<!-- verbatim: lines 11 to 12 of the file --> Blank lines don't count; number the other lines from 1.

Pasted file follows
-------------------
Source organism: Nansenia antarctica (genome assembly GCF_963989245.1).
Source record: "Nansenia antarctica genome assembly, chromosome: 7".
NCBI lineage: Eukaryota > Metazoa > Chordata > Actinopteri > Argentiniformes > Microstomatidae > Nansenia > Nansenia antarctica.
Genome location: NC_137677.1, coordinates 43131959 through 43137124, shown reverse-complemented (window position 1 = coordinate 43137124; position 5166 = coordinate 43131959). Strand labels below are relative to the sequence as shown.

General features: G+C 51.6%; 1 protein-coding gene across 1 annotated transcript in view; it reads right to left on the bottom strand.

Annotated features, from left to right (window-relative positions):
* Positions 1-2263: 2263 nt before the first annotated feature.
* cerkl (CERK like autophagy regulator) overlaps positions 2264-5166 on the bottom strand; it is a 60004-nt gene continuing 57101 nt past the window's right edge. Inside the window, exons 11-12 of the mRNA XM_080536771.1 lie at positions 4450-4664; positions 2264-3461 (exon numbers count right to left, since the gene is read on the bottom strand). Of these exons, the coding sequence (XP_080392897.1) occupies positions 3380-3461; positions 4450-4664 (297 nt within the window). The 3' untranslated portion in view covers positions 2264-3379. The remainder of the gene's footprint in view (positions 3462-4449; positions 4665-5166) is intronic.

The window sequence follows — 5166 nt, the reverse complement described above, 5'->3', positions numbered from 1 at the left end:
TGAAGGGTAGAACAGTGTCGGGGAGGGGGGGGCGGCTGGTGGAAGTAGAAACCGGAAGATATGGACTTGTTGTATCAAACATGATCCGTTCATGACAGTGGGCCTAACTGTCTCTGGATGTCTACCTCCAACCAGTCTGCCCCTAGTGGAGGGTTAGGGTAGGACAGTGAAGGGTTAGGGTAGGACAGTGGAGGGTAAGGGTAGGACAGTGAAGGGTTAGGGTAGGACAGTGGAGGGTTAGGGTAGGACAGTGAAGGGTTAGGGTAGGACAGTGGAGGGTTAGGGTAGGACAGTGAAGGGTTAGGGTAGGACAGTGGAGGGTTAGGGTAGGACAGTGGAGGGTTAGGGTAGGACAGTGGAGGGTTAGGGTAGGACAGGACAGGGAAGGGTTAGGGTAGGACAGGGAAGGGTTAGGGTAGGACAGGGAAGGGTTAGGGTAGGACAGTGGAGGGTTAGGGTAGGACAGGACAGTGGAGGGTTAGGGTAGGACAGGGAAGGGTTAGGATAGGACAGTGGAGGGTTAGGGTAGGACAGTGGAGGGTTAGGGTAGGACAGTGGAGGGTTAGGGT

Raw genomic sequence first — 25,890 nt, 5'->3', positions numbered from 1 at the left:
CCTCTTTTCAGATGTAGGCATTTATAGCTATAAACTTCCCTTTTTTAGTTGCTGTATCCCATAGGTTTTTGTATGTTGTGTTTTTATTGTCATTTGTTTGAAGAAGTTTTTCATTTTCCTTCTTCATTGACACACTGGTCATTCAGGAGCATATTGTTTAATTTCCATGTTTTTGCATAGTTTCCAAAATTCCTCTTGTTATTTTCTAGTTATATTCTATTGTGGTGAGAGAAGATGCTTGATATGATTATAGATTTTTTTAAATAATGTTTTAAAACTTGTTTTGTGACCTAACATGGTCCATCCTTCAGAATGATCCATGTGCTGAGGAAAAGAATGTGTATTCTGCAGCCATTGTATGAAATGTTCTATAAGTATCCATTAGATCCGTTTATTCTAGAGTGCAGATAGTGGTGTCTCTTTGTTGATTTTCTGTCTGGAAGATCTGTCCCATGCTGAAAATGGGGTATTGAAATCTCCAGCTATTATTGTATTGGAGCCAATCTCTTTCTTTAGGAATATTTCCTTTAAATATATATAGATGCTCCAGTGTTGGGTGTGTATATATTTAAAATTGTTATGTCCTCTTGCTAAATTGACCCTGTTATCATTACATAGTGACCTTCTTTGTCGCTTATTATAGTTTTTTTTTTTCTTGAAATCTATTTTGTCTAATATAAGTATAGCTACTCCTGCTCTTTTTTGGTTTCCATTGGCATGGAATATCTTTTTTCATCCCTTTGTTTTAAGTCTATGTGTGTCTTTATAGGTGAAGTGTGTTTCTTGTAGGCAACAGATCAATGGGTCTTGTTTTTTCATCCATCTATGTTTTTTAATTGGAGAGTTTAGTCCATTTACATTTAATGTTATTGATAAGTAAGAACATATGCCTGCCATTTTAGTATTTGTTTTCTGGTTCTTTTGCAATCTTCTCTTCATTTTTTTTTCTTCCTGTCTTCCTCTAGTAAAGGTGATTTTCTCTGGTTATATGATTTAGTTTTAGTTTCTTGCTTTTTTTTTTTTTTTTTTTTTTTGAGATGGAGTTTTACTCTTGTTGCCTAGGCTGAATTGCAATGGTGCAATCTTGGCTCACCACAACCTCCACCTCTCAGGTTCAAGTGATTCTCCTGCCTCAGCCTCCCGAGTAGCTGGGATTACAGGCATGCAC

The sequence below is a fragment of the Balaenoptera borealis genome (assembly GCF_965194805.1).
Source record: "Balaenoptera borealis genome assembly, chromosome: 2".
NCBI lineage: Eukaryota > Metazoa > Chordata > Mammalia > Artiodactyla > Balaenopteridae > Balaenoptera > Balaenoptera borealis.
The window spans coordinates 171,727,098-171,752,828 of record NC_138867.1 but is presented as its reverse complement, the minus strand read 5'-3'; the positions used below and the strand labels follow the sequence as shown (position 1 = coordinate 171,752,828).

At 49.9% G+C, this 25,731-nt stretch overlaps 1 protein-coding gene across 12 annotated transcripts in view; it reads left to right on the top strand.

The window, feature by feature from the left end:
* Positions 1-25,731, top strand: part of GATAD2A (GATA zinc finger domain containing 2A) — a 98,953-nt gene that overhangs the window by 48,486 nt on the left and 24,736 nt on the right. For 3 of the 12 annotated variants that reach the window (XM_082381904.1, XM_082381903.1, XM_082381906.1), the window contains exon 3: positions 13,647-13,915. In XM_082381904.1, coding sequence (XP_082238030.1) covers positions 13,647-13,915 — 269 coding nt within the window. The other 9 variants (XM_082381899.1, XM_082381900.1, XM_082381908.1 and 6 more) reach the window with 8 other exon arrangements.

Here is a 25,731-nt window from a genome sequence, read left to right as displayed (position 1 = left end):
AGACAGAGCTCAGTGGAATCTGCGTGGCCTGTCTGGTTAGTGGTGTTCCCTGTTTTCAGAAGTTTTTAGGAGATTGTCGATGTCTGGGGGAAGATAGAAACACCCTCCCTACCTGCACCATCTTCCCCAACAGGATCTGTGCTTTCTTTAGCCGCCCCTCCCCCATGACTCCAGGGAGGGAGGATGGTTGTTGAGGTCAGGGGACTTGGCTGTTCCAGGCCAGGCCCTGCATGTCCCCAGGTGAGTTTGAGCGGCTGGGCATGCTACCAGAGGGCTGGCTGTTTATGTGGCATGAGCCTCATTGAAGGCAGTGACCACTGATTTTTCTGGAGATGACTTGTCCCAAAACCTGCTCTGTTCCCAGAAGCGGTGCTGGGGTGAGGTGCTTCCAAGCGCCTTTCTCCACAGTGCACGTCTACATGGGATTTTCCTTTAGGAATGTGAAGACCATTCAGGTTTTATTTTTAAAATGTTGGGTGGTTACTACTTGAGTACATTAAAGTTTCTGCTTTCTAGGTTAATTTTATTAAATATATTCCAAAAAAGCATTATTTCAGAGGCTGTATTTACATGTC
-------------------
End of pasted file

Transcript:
Raw genomic sequence first — 25,890 nt, 5'->3', positions numbered from 1 at the left:
CCTCTTTTCAGATGTAGGCATTTATAGCTATAAACTTCCCTTTTTTAGTTGCTGTATCCCATAGGTTTTTGTATGTTGTGTTTTTATTGTCATTTGTTTGAAGAAGTTTTTCATTTTCCTTCTTCATTGACACACTGGTCATTCAGGAGCATATTGTTTAATTTCCATGTTTTTGCATAGTTTCCAAAATTCCTCTTGTTATTTTCTAGTTATATTCTATTGTGGTGAGAGAAGATGCTTGATATGATTATAGATTTTTTTAAATAATGTTTTAAAACTTGTTTTGTGACCTAACATGGTCCATCCTTCAGAATGATCCATGTGCTGAGGAAAAGAATGTGTATTCTGCAGCCATTGTATGAAATGTTCTATAAGTATCCATTAGATCCGTTTATTCTAGAGTGCAGATAGTGGTGTCTCTTTGTTGATTTTCTGTCTGGAAGATCTGTCCCATGCTGAAAATGGGGTATTGAAATCTCCAGCTATTATTGTATTGGAGCCAATCTCTTTCTTTAGGAATATTTCCTTTAAATATATATAGATGCTCCAGTGTTGGGTGTGTATATATTTAAAATTGTTATGTCCTCTTGCTAAATTGACCCTGTTATCATTACATAGTGACCTTCTTTGTCGCTTATTATAGTTTTTTTTTTTCTTGAAATCTATTTTGTCTAATATAAGTATAGCTACTCCTGCTCTTTTTTGGTTTCCATTGGCATGGAATATCTTTTTTCATCCCTTTGTTTTAAGTCTATGTGTGTCTTTATAGGTGAAGTGTGTTTCTTGTAGGCAACAGATCAATGGGTCTTGTTTTTTCATCCATCTATGTTTTTTAATTGGAGAGTTTAGTCCATTTACATTTAATGTTATTGATAAGTAAGAACATATGCCTGCCATTTTAGTATTTGTTTTCTGGTTCTTTTGCAATCTTCTCTTCATTTTTTTTTCTTCCTGTCTTCCTCTAGTAAAGGTGATTTTCTCTGGTTATATGATTTAGTTTTAGTTTCTTGCTTTTTTTTTTTTTTTTTTTTTTTGAGATGGAGTTTTACTCTTGTTGCCTAGGCTGAATTGCAATGGTGCAATCTTGGCTCACCACAACCTCCACCTCTCAGGTTCAAGTGATTCTCCTGCCTCAGCCTCCCGAGTAGCTGGGATTACAGGCATGCAC